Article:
To the surprise of none, it was the against-all-odds miracle rescue of 13 boys and their football coach from a cave in Chiang Rai that had people clicking Khaosod English like people snatching up pineapple-patterned Hawaiian shirts this year.
Apart from interest in what was one of the world’s biggest stories of the year, you wanted to read about relatable or potentially useful topics such as visa crackdowns, medical marijuana, cross-cultural love and vanishing watering holes. And – according to our sophisticated tracking of every move you make (read: Google Analytics) – you’ve maintained a healthy appetite for outrage.
Unsurprisingly it was this story – with more twists and turns than the cave chambers themselves – that drew the most interest, at least after it turned out the “Wild Boars” were still alive. We’d like to think it helped that our two reporters on the scene were breaking so much news that they couldn’t feel their arms come Day 18 of the ordeal.
Of course, our most-read story of 2018 was when we were the first to report that two boys had been safely extracted, a stunning development that immediately topped /r/all, breaking our site.
Relive it all again with our full Luang Cave rescue coverage.
What started a year earlier became a weekly news formula. Apart from changing numbers of arrests, where they happened and what quotable thing Surachate “Big Joke” Hakparn would say, the biggest change to the police “crackdown” on foreigners was a branding change from the cringe-worthy “Operation Black Eagle” to “Operation X-Ray Outlaw Foreigner.” It was probably the location where this February raid occurred – Bangkok’s Soi Cowboy – that made many readers’ hearts skip a beat.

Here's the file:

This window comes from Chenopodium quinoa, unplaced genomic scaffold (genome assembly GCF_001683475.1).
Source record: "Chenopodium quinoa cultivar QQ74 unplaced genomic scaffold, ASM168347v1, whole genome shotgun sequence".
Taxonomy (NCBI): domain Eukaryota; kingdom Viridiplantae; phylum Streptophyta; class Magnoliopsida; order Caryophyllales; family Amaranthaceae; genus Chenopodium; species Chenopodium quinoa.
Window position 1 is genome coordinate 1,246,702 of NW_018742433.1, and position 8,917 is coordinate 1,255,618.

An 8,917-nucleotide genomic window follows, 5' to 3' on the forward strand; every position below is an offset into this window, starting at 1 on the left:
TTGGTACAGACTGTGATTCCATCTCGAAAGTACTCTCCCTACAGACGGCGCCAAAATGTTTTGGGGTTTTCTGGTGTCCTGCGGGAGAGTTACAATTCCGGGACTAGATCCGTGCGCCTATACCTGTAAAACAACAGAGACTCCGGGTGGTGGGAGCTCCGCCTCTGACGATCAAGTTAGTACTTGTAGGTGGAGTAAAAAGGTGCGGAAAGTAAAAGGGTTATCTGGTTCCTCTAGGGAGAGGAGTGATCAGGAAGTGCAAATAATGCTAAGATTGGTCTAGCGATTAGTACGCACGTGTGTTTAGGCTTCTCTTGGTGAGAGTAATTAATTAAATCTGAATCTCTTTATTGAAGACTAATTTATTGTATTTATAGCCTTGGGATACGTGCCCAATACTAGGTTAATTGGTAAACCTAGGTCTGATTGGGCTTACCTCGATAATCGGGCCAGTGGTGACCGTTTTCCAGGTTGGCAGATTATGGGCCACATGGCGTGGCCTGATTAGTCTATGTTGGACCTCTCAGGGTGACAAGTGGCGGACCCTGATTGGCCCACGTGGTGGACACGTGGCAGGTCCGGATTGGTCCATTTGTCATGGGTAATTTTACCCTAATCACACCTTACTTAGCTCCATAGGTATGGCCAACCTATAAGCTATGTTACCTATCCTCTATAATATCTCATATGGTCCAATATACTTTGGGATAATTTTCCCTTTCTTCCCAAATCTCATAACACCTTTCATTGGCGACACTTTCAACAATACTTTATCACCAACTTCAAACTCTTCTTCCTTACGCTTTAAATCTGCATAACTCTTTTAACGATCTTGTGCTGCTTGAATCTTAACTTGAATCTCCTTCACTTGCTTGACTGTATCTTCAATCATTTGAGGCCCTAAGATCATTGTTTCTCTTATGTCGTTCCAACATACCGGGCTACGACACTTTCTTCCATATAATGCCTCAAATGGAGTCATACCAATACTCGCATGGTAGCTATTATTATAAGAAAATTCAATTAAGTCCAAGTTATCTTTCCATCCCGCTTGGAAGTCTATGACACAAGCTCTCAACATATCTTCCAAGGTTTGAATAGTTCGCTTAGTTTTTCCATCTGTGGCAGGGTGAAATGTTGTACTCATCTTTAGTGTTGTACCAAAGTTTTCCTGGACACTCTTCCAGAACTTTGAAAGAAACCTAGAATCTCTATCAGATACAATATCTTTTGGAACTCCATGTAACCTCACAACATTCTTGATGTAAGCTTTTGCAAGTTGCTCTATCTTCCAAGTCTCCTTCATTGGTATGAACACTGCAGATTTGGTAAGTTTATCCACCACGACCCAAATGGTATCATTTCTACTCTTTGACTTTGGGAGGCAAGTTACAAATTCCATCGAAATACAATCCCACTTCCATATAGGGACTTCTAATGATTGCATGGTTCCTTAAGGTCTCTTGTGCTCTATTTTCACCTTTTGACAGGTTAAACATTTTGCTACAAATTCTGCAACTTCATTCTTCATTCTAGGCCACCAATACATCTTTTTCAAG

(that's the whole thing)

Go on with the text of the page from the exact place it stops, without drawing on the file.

With 47 million views and counting, rap video “My Country’s Got” (“Prathet Gu Mee”) broke the Thai internet for its scathing criticism of the ruling junta and social elite. Of course the video didn’t really set YouTube on fire until the artists were threatened with prosecution, a dumb move that was – surprisingly – quickly dropped.
Nobody but nobody hates the closure of outdoor hangouts as much as you guys, and many mourned the loss of this popular evening market in the Chatuchak district at the end of August.
From the news-you-can-definitely-use department came this story on wildly expanded tenants’ rights. Renters, rejoice!
The sudden, shocking announcement that women would be blocked from the primary channel to entering the police force surprised us as much as it did you.
Here’s an unspoken headline-writing rule: Add the word “visa” somewhere and brace for traffic. This perennial favorite kept on giving this year, especially when officials announced they’d finally made good on a long-discussed plan for eligible foreigners to receive four-year professional visas.
Whoosh! The news the BKK’s tallest building opened an expensive skywalk rushed to the top of the click charts.
The slow burn and mounting anticipation of legal weed has sent the 420 community into a frenzy. Honestly, we didn’t know there were so many of you – but that’s cool. We have closely covered the decriminalization process for more than two years, and it could very soon be a done deal since parliament just unanimously approved the draft law legalizing medical cannabis. Yet, there be dragons ahead.